Individualism and Collectiveness in Intellectual Property Law
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Individualism and Collectiveness in Intellectual Property Law

Edited by Jan Rosén

Individualism and Collectiveness in Intellectual Property Law embraces fundamental, eternal and yet very contemporary elements in IP law dealt with in all parts of the world. There are certain classic values embedded in the protection of human effort and the creativeness of individuals. This book examines the relationship of those values to the questions inherent both in individual creativeness in a collective setting, and in the tendency to build national, regional or global monopolies based on IP rights. The respect for original ownership, the occasional need for collective management of IP rights, the idiosyncrasies of co-ownership of rights and the ever present tension to be found in encounters between exploitation of IP rights and competition law are extensively exposed in this book.
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Chapter 10: Reconciling Individualism and Collectiveness in Trademark Merchandising in the United States

Irene Calboli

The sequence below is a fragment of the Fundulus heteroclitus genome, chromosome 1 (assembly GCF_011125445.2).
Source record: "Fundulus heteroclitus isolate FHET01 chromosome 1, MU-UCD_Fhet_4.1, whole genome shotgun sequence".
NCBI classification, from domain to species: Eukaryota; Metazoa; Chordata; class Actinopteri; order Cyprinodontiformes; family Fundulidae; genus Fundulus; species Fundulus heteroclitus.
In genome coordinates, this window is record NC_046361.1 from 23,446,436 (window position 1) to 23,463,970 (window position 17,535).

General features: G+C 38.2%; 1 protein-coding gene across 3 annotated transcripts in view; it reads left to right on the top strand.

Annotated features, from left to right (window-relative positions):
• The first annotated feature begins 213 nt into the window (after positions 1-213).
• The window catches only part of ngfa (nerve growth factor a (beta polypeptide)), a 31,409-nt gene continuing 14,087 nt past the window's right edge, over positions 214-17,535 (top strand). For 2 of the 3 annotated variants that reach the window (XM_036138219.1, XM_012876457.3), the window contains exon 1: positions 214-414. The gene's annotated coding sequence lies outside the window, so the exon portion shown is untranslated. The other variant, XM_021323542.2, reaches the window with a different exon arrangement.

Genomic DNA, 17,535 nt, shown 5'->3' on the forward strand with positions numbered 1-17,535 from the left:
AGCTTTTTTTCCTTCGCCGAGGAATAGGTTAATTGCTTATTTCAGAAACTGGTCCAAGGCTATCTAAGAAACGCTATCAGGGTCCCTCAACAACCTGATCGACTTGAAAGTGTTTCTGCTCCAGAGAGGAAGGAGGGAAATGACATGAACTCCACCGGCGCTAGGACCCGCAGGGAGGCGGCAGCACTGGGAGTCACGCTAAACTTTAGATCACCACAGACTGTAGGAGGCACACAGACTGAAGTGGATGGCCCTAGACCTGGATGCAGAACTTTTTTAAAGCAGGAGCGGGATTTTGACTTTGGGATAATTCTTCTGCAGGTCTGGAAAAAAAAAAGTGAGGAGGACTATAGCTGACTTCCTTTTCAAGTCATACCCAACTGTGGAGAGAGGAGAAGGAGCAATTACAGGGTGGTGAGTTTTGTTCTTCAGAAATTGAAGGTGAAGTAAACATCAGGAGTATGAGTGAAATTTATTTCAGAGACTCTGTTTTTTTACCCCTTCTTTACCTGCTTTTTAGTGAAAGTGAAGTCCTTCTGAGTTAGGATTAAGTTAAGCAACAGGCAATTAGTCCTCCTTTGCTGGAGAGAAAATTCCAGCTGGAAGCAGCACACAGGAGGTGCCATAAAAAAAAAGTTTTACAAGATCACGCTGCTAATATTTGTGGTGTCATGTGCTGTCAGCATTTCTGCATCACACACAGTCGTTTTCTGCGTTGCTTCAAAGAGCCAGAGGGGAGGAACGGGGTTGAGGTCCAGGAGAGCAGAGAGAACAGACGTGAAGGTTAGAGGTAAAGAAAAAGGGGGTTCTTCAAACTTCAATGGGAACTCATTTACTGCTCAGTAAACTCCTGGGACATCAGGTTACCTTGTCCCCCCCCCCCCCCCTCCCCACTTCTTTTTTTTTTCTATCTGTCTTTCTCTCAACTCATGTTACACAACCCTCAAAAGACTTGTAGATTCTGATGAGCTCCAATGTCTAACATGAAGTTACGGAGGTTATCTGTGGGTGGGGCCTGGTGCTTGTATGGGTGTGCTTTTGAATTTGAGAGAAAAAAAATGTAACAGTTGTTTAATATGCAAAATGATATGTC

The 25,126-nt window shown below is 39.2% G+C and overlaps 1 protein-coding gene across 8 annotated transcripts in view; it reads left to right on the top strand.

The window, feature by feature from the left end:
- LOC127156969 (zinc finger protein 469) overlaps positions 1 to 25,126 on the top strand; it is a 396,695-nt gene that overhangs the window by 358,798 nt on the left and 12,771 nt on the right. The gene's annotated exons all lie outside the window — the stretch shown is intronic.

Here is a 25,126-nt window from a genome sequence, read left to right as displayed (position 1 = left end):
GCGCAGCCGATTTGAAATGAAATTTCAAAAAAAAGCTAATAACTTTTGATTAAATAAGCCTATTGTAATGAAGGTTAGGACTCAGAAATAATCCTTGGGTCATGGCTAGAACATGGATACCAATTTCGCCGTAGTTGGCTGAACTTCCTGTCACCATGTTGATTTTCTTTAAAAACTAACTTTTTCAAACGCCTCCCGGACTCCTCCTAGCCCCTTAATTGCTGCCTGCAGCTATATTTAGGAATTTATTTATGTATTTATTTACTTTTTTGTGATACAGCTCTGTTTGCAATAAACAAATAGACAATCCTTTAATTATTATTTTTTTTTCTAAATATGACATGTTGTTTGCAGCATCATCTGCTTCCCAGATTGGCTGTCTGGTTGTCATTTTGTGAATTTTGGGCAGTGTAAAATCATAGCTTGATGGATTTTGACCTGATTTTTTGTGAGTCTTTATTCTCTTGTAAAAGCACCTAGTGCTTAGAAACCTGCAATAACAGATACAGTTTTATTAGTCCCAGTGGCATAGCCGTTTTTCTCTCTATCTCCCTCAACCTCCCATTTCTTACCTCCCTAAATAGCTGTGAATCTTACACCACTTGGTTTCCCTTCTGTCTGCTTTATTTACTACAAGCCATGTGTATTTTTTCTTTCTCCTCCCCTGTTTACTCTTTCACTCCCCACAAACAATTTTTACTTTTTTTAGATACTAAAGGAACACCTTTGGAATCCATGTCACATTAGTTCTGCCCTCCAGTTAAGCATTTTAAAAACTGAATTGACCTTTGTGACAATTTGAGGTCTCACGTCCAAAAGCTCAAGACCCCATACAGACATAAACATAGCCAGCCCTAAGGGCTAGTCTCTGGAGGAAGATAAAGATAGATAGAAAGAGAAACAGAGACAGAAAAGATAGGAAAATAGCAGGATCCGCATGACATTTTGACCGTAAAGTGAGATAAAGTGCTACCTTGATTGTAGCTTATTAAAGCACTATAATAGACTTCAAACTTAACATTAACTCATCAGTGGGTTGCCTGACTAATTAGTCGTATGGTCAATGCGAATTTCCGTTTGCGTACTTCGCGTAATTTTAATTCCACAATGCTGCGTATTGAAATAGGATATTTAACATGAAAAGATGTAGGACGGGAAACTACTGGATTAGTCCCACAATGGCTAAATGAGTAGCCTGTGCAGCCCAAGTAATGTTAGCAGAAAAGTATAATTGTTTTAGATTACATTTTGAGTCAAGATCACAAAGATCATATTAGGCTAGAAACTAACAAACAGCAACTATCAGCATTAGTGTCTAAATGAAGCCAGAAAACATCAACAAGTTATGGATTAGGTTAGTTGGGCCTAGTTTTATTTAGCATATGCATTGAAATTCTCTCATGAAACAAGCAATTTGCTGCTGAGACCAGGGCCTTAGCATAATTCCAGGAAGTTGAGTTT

Irene Calboli* 1. INTRODUCTION Trademark merchandising – the use of trademarks on promotional products for profits or simply as advertising – constitutes a ubiquitous phenomenon in today’s society.1 Despite this popularity, however, this booming business technique also constitutes a highly controversial topic and its acceptance under the rule of law still remains unclear in the United States. Not surprisingly, the disagreements surrounding the debate on trademark merchandising reflect the historically opposing views of trademark scholars and practitioners over the scope of trademark protection.2 Arguing that the * Associate Professor of Law, Marquette University Law School. This chapter summarizes the analysis of the practice of trademark merchandising in the United States that I have originally developed in the article, ‘The Case for a “Limited” Protection of Trademark Merchandising’, 2011 Ill. L. Rev. 865 (2011). Accordingly, parts of this chapter are adapted from this article. I would like to thank the participants at the 2010 ATRIP Congress “Individualism and Collectiveness in Intellectual Property Law,” University of Stockholm School of Law, May 23–26, 2010, and in particular Maggie Chon, John Cross, Rochelle Dreyfuss, Graeme Dinwoodie, Ysolde Gendreau, Annette Kur, David Llewellin, Alberto Musso, Alexander Peukert, Lisa Ramsey, Jerome Reichman, Jan Rosen, Lars Smith, Jens Schovsbo, Peter Yu, and Dafne Zografos for helpful conversation, comments, and suggestions. I also thank Marquette University Law School for research support, and Michael Soule and April Ashby for research and editorial assistance. 1 See ‘100 Best Global Brands’, Bus. Wk., Sept. 28, 2009, at 50 (reporting that, in 2009, the...

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